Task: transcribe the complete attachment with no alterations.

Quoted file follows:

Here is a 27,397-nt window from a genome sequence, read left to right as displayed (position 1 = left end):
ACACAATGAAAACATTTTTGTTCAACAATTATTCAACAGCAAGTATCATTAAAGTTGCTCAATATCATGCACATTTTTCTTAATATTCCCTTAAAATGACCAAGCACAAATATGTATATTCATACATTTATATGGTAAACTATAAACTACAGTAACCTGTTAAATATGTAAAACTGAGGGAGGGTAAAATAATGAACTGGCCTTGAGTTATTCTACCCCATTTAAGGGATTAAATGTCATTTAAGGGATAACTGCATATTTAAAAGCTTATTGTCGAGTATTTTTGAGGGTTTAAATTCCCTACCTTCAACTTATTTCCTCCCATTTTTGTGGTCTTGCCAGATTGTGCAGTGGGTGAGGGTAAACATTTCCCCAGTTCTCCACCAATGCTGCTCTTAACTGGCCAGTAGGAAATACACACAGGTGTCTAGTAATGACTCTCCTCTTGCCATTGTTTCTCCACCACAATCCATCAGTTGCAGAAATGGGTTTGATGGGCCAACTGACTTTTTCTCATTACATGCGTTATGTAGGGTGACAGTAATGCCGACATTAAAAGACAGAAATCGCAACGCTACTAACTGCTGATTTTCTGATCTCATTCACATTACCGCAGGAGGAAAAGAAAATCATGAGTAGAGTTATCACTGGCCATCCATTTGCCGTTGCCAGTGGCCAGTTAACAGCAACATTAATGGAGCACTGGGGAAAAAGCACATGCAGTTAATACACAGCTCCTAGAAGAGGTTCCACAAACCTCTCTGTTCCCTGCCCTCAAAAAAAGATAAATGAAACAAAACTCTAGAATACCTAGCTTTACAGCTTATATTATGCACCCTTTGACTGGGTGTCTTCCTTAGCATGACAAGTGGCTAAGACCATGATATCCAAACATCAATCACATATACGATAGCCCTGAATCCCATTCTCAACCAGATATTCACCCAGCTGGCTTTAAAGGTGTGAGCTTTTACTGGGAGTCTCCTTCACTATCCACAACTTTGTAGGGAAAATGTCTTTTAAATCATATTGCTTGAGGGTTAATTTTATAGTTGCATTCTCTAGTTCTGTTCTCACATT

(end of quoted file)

Here is a 27,397-nt window from a genome sequence, read left to right as displayed (position 1 = left end):
ACACAATGAAAACATTTTTGTTCAACAATTATTCAACAGCAAGTATCATTAAAGTTGCTCAATATCATGCACATTTTTCTTAATATTCCCTTAAAATGACCAAGCACAAATATGTATATTCATACATTTATATGGTAAACTATAAACTACAGTAACCTGTTAAATATGTAAAACTGAGGGAGGGTAAAATAATGAACTGGCCTTGAGTTATTCTACCCCATTTAAGGGATTAAATGTCATTTAAGGGATAACTGCATATTTAAAAGCTTATTGTCGAGTATTTTTGAGGGTTTAAATTCCCTACCTTCAACTTATTTCCTCCCATTTTTGTGGTCTTGCCAGATTGTGCAGTGGGTGAGGGTAAACATTTCCCCAGTTCTCCACCAATGCTGCTCTTAACTGGCCAGTAGGAAATACACACAGGTGTCTAGTAATGACTCTCCTCTTGCCATTGTTTCTCCACCACAATCCATCAGTTGCAGAAATGGGTTTGATGGGCCAACTGACTTTTTCTCATTACATGCGTTATGTAGGGTGACAGTAATGCCGACATTAAAAGACAGAAATCGCAACGCTACTAACTGCTGATTTTCTGATCTCATTCACATTACCGCAGGAGGAAAAGAAAATCATGAGTAGAGTTATCACTGGCCATCCATTTGCCGTTGCCAGTGGCCAGTTAACAGCAACATTAATGGAGCACTGGGGAAAAAGCACATGCAGTTAATACACAGCTCCTAGAAGAGGTTCCACAAACCTCTCTGTTCCCTGCCCTCAAAAAAAGATAAATGAAACAAAACTCTAGAATACCTAGCTTTACAGCTTATATTATGCACCCTTTGACTGGGTGTCTTCCTTAGCATGACAAGTGGCTAAGACCATGATATCCAAACATCAATCACATATACGATAGCCCTGAATCCCATTCTCAACCAGATATTCACCCAGCTGGCTTTAAAGGTGTGAGCTTTTACTGGGAGTCTCCTTCACTATCCACAACTTTGTAGGGAAAATGTCTTTTAAATCATATTGCTTGAGGGTTAATTTTATAGTTGCATTCTCTAGTTCTGTTCTCACATT